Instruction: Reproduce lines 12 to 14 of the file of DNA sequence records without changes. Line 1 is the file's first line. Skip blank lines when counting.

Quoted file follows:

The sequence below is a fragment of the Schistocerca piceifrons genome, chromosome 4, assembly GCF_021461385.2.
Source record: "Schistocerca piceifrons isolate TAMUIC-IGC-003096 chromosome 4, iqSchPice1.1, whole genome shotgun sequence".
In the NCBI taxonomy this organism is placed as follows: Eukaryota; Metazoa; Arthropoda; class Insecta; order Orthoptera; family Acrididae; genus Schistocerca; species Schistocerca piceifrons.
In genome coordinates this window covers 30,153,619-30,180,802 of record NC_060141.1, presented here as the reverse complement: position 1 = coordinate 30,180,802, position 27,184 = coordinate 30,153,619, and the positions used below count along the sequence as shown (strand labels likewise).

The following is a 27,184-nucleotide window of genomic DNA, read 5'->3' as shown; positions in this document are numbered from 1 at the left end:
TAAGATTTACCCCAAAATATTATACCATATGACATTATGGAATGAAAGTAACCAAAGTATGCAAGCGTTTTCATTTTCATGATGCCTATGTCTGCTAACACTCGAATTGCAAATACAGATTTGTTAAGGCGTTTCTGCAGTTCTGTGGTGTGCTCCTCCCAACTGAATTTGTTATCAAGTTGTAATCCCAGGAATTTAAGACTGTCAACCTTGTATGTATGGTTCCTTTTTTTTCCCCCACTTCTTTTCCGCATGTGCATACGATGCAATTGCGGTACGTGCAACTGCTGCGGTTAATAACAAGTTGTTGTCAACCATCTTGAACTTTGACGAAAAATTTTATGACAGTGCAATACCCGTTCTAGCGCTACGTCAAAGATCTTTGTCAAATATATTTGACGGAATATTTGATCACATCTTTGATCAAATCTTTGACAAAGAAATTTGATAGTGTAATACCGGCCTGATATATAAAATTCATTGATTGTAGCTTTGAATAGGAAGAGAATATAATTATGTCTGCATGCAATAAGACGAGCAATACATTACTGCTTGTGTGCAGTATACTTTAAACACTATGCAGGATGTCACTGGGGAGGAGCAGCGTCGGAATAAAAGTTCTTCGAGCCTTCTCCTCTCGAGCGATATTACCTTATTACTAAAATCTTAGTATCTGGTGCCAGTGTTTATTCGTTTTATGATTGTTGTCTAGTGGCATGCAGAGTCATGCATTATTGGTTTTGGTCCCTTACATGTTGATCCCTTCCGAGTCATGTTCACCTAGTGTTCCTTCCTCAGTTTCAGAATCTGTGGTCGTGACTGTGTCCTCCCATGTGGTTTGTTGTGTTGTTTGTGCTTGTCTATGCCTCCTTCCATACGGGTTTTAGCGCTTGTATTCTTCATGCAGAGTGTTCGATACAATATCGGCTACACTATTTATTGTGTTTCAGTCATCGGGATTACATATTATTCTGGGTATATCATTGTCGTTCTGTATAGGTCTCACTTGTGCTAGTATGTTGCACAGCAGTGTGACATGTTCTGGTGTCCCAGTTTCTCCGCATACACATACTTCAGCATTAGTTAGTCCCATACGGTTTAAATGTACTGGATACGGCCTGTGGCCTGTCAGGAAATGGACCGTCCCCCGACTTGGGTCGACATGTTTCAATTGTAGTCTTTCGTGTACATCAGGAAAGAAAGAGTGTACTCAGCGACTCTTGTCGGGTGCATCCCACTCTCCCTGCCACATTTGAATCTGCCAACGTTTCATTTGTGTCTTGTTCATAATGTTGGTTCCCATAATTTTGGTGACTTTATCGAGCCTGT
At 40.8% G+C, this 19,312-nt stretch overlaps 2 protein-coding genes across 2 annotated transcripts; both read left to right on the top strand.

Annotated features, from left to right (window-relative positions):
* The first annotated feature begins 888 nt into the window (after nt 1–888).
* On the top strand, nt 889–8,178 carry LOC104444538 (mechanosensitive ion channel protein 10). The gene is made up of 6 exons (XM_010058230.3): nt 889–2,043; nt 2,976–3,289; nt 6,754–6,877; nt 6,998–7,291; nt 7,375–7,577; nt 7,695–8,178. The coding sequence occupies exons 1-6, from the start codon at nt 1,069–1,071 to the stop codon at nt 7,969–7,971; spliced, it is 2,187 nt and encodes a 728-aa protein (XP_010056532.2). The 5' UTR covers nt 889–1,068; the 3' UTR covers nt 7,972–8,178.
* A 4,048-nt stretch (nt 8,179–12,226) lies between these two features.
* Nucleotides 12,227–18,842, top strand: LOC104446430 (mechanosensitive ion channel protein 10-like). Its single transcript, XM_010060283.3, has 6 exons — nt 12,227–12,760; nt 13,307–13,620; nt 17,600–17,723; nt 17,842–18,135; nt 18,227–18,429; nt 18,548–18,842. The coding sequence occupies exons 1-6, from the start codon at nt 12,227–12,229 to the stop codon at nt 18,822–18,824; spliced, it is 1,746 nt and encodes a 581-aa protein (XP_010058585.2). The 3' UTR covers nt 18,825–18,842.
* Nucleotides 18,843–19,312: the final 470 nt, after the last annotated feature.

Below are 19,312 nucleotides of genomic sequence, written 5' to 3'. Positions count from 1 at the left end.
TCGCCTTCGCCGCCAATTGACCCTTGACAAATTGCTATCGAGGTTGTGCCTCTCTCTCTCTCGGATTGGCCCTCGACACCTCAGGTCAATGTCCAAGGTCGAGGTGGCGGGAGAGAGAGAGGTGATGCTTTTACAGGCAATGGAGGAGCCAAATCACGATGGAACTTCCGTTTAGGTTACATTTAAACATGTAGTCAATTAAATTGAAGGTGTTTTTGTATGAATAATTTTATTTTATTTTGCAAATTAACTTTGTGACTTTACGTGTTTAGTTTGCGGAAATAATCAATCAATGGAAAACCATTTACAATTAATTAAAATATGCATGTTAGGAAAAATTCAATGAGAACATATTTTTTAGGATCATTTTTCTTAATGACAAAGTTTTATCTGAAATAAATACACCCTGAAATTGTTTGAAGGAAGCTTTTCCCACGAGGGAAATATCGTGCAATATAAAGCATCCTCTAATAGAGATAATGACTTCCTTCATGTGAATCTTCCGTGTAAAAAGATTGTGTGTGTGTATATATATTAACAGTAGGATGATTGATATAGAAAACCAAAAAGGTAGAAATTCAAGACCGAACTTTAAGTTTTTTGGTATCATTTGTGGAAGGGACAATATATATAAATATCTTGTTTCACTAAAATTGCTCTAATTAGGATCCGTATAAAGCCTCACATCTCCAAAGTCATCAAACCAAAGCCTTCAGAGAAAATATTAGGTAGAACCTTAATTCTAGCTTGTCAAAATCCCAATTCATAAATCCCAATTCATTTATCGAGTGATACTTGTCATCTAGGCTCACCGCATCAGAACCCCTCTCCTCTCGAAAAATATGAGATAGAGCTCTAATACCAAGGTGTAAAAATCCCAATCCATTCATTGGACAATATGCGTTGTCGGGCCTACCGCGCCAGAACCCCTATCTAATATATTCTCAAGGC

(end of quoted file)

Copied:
* Nucleotides 12,227–18,842, top strand: LOC104446430 (mechanosensitive ion channel protein 10-like). Its single transcript, XM_010060283.3, has 6 exons — nt 12,227–12,760; nt 13,307–13,620; nt 17,600–17,723; nt 17,842–18,135; nt 18,227–18,429; nt 18,548–18,842. The coding sequence occupies exons 1-6, from the start codon at nt 12,227–12,229 to the stop codon at nt 18,822–18,824; spliced, it is 1,746 nt and encodes a 581-aa protein (XP_010058585.2). The 3' UTR covers nt 18,825–18,842.
* Nucleotides 18,843–19,312: the final 470 nt, after the last annotated feature.

Below are 19,312 nucleotides of genomic sequence, written 5' to 3'. Positions count from 1 at the left end.